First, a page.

C. Handfield Jones
1867 The Lancet  
626 hour afterwards the exhibition of the tincture of Calabar bean was commenced in regular and increasing doses; concurrently opiates were given in large and frequent doses, and this treatment was maintained to the termination of the case. On the 29th a very decided improvement was remarked. He could open his mouth, so as to show his tongue, which was clean; he suffered only occasionally from a slight spasm when he opened his mouth, or was disturbed in any way ; the abdominal muscles remained
more » ... l muscles remained tense, and he complained of twinges of pain now and then, in this situation as well as in the back. The pulse was soft, 100; the pupils were contracted. On May 1st he was worse, and unable to open his mouth; twitchings and tremblings of the limbs generally and quiet delirium were observed, also paroxysms of slight opisthotonos whenever he attempted to drink. The pupils were small, and the pulse was very weak, 112. Nearly the same symptoms, but more faintly manifested, continued till his death at two o'clock in the morning of May 3rd, being twelve days from the commencement of his malady. He had been sedulously fed -with beef-tea, brandy-and-egg, &c., and had taken in all 666 minims of liq. morphine, 240 minims of liq. opii, and 830 minims of tincture of Calabar bean. Autopsy.—A small cicatrix was discovered over the matrix of the left thumb-nail. The arachnoid membrane was thickened and semi-opaque, and the ventricular and subarachnoid 'spaces contained more fluid than usual. The lungs were cons'ested and the heart flaccid. There were some armarentiv recent ecchymoses in the substance of the psoas and pectoral muscles. Mr. Lockhart Clarke, who examined the spinal cord, reported: " Nothing unusual in appearance to the naked eye, except an increase of vascularity in the grey substance and a soft or flaccid state of the cervical enlargement. Disintegrations of some portions of the cord, but to a much less extent and degree than in many other cases examined." CASE 4.-G. C. B--, a man aged twenty-eight, was admitted July 17th, 1865, with a contused foot, upon which, six days previously, a heavy stone had fallen. The last phalanx of the second toe was black, and rather a deep sore was observed on the dorsum of the last two phalanges of the fourth toe, and the nail was absent. At one P.M. on the 21st he complained of some stiffness about the jaw, and upon examination the masseter muscles were found to be rigid. At two A.M. on the 22nd the stiffness of jaw had so much increased that he could not separate his teeth more than a line or two, and he spoke of some stiffness in the back. At ten A.M. ice-bags were applied to the spine. At three P.M. paroxysms of opisthotonos were observed every six or seven minutes; his intellect was clear; his pulse weak and irregular, 96. (A tobacco enema had just been administered, but the greater portion had returned.) At half-past ten P.M. a solution of one grain of morphia was injected into his axilla, and he was asleep in twenty-six minutes. At two A.M. on the 23rd he was awake again. Only three paroxysms had seized him since the injection of the morphia ; the pupils were contracted; during his sleep his mouth had been observed to be open. At three A.M. the ice-bags were removed ; he took some beef-tea, and seemed altogether better. Half a grain of morphia was injected. At six o'clock his pulse was 130, and his pupils were much contracted. Since the last injection he had slept soundly for some time, and had experienced but three or four paroxysms. Another half-grain of morphia was injected. At half-past ten the spasms were observed to be more frequent and prolonged; his pulse was 144, and his pupils were much contracted. He had slept for one hour after the last injection, which was again repeated. At half-past two P.M. the spasms were frequent, the pupils contracted, and the pulse was 120, weak. He was sweating a good deal, and had slept for an hour and a half. The morphia was repeated. At half-past five he had slept for an hour; he could protrude his tongue to the full extent. The spasms continued frequent. He felt better; his pulse was 140, and his pupils were contracted. The morphia was repeated. At eight P.M. the spasms were more frequent; the pulse was 132. The morphia was repeated. At nine o'clock he was sleeping. At twelve the morphia was repeated. At four o'clock on the morning of the 24th he was worse. He had, however, slept for some time after the last injection. The morphia was repeated, and again at nine A.M. Death -took place at half-past ten A.M., or 69à hours from the first observation of the convulsive disease. Autopsy.—The brain was congested. The lungs were full of blood, and the bronchial tubes much stained. From Mr. Lockhart Clarke, who examined the spinal cord, I learned that "the cord was rather soft throughout, but the grey substance not particularly red," and that " slight disintegration of some portions of the cord " was observed. In conclusion, I should like to remark that it would give me much pleasure to read published accounts of the symptoms and treatment of the cases of tetanus which have occurred during the last few years at the other London hospitals. Independent reports of unselected cases would, I am convinced, be very useful. Either we are quite in the dark as to the treatment of this fearful disease, or it is in its nature completely intractable. Let us hope the latter supposition is not the correct one; and, still more, let us endeavour, if the former supposition be correct, to put an end to our darkness, for it is very terrible. In the cases which I have narrated the drugs given produced their physiological effects, and probably checked or toned down the more vehement manifestations of the disease ; but there they stopped. The application of ice-bags to the spine had no perceptible result.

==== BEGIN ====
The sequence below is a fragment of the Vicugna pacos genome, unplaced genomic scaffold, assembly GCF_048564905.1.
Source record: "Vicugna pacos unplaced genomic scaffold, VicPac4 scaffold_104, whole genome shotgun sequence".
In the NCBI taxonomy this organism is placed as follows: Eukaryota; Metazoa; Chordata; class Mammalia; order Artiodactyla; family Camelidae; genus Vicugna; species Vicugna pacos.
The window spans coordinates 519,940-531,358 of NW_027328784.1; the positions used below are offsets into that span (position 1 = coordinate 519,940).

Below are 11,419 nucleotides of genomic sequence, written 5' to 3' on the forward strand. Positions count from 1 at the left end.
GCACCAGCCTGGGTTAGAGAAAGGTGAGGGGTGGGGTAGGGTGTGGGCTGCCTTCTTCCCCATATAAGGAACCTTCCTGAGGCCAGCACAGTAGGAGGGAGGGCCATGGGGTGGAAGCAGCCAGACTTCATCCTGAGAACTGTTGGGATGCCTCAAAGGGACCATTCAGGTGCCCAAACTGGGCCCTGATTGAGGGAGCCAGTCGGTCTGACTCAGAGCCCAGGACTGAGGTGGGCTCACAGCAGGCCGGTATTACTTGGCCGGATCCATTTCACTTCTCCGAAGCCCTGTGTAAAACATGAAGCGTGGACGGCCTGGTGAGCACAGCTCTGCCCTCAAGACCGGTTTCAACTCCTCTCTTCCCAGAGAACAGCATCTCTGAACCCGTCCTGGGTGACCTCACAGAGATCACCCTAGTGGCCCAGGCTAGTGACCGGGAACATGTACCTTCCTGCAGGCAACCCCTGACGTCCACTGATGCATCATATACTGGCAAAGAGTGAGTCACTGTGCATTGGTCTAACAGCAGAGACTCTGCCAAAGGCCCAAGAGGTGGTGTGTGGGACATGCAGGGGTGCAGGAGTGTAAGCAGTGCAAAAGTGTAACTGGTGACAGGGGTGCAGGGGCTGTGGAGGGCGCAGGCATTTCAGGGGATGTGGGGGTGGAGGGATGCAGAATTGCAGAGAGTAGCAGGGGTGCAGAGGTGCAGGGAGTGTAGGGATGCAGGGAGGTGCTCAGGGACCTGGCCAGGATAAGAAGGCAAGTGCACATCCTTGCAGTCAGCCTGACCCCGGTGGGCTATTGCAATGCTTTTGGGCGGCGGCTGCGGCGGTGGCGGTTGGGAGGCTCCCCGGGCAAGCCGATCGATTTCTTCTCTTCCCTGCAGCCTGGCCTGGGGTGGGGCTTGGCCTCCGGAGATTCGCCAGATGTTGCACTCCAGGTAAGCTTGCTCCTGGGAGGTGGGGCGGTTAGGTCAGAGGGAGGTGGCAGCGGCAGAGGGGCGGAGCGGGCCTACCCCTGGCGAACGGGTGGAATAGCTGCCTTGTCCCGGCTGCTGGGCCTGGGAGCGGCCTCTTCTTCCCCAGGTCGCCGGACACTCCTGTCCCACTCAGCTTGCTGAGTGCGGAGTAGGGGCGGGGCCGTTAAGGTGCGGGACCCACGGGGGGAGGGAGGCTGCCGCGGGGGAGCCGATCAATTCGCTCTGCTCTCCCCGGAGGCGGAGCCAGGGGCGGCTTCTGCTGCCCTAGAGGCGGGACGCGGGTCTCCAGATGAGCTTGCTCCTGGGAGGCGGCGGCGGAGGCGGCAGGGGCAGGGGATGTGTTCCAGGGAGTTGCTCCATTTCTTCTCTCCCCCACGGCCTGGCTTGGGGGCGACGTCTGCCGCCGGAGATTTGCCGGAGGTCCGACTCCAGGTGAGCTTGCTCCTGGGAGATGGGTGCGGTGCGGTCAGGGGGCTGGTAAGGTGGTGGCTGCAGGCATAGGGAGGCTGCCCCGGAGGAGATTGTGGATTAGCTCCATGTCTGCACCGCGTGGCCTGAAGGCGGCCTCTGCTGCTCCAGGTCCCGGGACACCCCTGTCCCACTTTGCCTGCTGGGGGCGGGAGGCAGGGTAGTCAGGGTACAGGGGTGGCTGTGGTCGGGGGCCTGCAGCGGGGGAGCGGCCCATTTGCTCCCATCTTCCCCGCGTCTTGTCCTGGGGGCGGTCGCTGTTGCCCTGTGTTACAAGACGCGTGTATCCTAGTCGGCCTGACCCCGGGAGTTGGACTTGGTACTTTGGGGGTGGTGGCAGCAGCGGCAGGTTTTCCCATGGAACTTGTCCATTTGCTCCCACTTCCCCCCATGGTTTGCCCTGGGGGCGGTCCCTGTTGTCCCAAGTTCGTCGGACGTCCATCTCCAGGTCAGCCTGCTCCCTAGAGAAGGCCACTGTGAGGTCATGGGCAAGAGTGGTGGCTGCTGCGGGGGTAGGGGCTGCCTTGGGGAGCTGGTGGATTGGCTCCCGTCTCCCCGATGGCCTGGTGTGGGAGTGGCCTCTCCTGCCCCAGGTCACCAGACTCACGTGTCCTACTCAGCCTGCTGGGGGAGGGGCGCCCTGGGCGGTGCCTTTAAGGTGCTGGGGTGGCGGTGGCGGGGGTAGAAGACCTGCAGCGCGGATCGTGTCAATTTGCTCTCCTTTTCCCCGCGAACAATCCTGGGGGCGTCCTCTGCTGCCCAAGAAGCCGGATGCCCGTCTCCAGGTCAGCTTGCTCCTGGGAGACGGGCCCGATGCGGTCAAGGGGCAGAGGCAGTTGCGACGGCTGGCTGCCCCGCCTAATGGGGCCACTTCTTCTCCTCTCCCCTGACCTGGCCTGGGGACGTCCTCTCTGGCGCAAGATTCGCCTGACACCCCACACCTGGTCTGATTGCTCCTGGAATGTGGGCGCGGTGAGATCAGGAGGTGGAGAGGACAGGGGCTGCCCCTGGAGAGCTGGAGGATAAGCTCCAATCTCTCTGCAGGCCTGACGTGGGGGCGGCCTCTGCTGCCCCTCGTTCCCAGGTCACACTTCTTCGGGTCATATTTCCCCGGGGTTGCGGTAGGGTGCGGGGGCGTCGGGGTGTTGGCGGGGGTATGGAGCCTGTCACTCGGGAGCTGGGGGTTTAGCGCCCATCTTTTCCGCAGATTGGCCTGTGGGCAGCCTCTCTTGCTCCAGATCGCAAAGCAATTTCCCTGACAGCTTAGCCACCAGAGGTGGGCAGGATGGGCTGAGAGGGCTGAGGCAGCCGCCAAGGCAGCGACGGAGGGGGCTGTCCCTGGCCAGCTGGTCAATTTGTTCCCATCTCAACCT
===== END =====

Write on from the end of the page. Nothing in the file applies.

doi:10.1016/s0140-6736(02)51768-2 fatcat:hgj2nv7ykjejrfzvdwhoeqvko4